Stelara Warnings and Precautions

Because Stelara suppresses the immune system, it increases your risk of conditions such as cancer. This medication may not be suitable for everyone, so talk with your healthcare provider before starting treatment if you have any disease that affects the immune system. Other warnings and precautions for Stelara apply to people who have frequent infections, a history of tuberculosis, or are taking certain medications.

What Should I Tell My Healthcare Provider?

Prior to taking Stelara® (ustekinumab), talk to your healthcare provider if you have:
 
  • A history of tuberculosis
  • Any current infection
  • Infections that come and go, such as cold sores
  • Any disease that affects the immune system, such as diabetes, cancer, HIV, or AIDS
  • A history of any type of cancer
  • Plans to receive vaccinations
  • Any allergies, including to food, dyes, or preservatives.
     
Also, let your healthcare provider know if you are:
 
  • Pregnant or thinking of becoming pregnant
  • Breastfeeding.
     
Make sure to tell your healthcare provider about all of the medicines you take, including prescription and nonprescription medications, vitamins, and herbal supplements.
 

Specific Precautions and Warnings With Stelara

Some warnings and precautions to be aware of prior to taking Stelara include the following:
 
  • Stelara can increase your chance of infections, including serious infections. You should not start taking this drug if you have an infection (even a skin infection). While taking it, be sure to tell your healthcare provider right away if you think you may have any infection. Stelara may not be the best choice for people who get frequent infections.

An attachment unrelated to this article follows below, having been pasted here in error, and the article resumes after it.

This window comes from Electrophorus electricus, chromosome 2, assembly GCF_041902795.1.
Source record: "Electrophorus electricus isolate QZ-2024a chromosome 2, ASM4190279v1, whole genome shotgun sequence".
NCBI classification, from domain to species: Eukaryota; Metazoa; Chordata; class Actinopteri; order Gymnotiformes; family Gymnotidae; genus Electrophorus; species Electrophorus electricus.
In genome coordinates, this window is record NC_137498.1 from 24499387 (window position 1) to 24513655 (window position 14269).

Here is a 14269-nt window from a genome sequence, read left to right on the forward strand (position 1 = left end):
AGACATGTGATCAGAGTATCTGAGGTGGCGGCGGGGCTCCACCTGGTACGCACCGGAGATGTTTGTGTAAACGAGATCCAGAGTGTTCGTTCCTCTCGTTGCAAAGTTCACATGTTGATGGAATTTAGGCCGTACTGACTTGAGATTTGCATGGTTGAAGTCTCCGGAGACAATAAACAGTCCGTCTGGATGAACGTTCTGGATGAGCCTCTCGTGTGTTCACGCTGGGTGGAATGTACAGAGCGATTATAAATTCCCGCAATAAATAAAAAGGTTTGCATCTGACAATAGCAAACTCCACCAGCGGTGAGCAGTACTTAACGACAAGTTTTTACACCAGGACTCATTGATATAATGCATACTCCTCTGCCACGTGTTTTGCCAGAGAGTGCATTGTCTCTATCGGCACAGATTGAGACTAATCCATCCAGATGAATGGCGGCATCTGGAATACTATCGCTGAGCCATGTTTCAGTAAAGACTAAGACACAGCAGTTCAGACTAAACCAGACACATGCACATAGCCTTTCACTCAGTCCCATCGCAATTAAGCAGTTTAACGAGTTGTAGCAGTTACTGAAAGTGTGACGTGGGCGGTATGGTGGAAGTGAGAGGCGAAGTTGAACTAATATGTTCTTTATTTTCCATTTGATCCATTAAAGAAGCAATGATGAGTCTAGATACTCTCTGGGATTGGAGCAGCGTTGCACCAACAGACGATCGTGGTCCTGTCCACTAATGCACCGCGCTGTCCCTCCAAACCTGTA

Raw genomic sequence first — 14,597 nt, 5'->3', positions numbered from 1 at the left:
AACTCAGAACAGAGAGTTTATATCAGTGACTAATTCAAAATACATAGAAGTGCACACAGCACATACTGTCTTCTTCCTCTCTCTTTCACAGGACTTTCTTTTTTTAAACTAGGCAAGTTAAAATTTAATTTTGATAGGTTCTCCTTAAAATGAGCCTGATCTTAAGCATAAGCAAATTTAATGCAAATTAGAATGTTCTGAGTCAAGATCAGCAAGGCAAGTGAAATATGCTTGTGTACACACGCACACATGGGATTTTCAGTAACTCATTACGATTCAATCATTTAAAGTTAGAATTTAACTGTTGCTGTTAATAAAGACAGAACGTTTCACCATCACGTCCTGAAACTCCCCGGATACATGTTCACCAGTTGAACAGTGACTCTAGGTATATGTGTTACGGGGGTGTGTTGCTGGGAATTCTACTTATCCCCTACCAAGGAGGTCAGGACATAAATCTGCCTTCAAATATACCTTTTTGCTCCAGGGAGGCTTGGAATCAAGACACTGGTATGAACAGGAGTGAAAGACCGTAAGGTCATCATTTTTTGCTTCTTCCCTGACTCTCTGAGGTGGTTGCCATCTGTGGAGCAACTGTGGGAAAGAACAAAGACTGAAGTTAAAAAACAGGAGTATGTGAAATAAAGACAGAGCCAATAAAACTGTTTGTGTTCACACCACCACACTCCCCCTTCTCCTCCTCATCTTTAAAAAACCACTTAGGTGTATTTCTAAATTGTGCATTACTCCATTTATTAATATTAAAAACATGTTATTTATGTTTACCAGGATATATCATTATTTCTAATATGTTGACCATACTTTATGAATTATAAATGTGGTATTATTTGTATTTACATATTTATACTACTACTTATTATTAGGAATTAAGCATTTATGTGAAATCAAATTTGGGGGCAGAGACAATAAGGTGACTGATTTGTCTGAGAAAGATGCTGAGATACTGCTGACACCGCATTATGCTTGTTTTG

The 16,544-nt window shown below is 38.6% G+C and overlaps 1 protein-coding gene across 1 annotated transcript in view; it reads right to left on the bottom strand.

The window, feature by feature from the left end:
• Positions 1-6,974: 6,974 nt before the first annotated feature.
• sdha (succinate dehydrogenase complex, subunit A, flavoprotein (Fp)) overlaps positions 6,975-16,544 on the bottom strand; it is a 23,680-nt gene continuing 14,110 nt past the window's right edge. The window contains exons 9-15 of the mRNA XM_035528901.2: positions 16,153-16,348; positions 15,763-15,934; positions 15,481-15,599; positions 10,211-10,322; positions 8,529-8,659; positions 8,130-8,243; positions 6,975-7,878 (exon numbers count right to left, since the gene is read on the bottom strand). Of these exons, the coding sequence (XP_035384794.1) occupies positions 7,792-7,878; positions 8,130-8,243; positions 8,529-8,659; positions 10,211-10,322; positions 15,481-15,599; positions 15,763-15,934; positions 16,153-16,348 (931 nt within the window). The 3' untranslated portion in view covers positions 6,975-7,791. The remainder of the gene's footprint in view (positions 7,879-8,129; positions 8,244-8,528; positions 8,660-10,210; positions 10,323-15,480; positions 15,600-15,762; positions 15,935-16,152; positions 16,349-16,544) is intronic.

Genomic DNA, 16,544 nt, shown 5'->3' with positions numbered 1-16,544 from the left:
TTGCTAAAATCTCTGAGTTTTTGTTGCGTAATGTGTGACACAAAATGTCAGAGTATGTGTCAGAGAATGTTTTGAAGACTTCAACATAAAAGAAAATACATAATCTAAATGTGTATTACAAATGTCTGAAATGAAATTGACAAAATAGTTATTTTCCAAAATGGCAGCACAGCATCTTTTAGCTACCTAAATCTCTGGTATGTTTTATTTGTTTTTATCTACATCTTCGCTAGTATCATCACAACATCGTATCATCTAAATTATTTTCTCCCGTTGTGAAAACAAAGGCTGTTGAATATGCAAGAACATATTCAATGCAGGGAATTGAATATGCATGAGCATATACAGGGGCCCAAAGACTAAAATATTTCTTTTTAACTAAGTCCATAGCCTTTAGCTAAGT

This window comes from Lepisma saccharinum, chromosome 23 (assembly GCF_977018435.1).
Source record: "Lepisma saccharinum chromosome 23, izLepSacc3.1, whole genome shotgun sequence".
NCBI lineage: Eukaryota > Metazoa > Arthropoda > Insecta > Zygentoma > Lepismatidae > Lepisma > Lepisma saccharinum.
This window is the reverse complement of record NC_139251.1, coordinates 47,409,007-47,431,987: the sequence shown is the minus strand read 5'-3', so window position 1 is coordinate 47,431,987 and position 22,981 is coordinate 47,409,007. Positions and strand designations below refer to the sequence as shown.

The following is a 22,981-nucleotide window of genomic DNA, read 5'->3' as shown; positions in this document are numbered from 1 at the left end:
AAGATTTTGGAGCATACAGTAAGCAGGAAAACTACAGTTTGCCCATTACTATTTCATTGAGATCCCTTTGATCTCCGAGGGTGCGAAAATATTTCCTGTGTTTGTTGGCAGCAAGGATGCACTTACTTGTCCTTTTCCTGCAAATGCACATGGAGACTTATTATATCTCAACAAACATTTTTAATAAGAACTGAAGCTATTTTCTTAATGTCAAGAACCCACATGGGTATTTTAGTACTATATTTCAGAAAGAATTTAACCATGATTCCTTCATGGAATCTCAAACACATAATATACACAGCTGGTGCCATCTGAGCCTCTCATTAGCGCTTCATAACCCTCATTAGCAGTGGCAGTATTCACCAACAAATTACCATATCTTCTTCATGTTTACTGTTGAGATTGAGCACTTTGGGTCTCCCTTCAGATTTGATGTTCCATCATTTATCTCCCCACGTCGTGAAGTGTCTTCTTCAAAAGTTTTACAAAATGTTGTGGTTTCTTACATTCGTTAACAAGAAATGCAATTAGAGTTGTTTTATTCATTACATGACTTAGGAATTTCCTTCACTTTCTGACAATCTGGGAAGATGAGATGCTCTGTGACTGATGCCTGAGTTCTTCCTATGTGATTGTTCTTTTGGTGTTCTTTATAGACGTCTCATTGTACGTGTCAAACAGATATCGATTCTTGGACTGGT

• This medicine can cause certain infections, such as tuberculosis, that have become inactive in the body to become active again. Tell your healthcare provider if you have ever had tuberculosis before starting Stelara. Your healthcare provider should give you a tuberculosis skin test to make sure you have never had it.
     
  • Medications like Stelara may increase the risk of cancer because they suppress the immune system. Make sure your healthcare provider knows if you have a history of cancer, or even just a family history of it.
     
  • You should not receive live vaccines while taking Stelara. Talk to your healthcare provider before receiving any vaccines while on this medication.
     
  • In rare cases, Stelara has caused a reversible but potentially dangerous condition known as reversible posterior leukoencephalopathy syndrome (RPLS). Let your healthcare provider know if you develop any symptoms of RPLS, such as:
     
 
  • Stelara can potentially interact with a few other medications (see Stelara Interactions).
     
  • Stelara is considered a pregnancy Category B medication. This means that it is probably safe for use during pregnancy, although the full risks are not currently known (see Stelara and Pregnancy).
     
  • It is unknown if Stelara passes through breast milk in humans. Therefore, if you are breastfeeding or plan to start, discuss this with your healthcare provider prior to taking the drug (see Stelara and Breastfeeding).
     

Stelara Medication Information

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